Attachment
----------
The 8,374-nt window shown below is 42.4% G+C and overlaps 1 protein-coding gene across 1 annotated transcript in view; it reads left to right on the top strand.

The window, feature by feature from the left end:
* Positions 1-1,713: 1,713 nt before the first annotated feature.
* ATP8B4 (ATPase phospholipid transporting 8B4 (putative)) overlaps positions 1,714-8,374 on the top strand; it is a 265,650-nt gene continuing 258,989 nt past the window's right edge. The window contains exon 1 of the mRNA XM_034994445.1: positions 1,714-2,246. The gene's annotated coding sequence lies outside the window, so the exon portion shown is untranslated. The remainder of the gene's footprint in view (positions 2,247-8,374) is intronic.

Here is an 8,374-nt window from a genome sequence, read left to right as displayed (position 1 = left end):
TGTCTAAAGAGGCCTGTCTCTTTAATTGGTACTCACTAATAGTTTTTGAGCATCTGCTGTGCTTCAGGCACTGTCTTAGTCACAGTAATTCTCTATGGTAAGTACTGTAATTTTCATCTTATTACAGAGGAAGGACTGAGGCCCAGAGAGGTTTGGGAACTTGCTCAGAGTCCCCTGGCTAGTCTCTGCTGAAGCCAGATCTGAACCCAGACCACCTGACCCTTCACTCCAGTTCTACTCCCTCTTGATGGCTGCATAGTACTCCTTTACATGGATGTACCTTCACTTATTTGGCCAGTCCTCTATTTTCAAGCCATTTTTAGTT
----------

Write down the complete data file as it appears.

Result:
The 8,374-nt window shown below is 42.4% G+C and overlaps 1 protein-coding gene across 1 annotated transcript in view; it reads left to right on the top strand.

The window, feature by feature from the left end:
* Positions 1-1,713: 1,713 nt before the first annotated feature.
* ATP8B4 (ATPase phospholipid transporting 8B4 (putative)) overlaps positions 1,714-8,374 on the top strand; it is a 265,650-nt gene continuing 258,989 nt past the window's right edge. The window contains exon 1 of the mRNA XM_034994445.1: positions 1,714-2,246. The gene's annotated coding sequence lies outside the window, so the exon portion shown is untranslated. The remainder of the gene's footprint in view (positions 2,247-8,374) is intronic.

Here is an 8,374-nt window from a genome sequence, read left to right as displayed (position 1 = left end):
TGTCTAAAGAGGCCTGTCTCTTTAATTGGTACTCACTAATAGTTTTTGAGCATCTGCTGTGCTTCAGGCACTGTCTTAGTCACAGTAATTCTCTATGGTAAGTACTGTAATTTTCATCTTATTACAGAGGAAGGACTGAGGCCCAGAGAGGTTTGGGAACTTGCTCAGAGTCCCCTGGCTAGTCTCTGCTGAAGCCAGATCTGAACCCAGACCACCTGACCCTTCACTCCAGTTCTACTCCCTCTTGATGGCTGCATAGTACTCCTTTACATGGATGTACCTTCACTTATTTGGCCAGTCCTCTATTTTCAAGCCATTTTTAGTT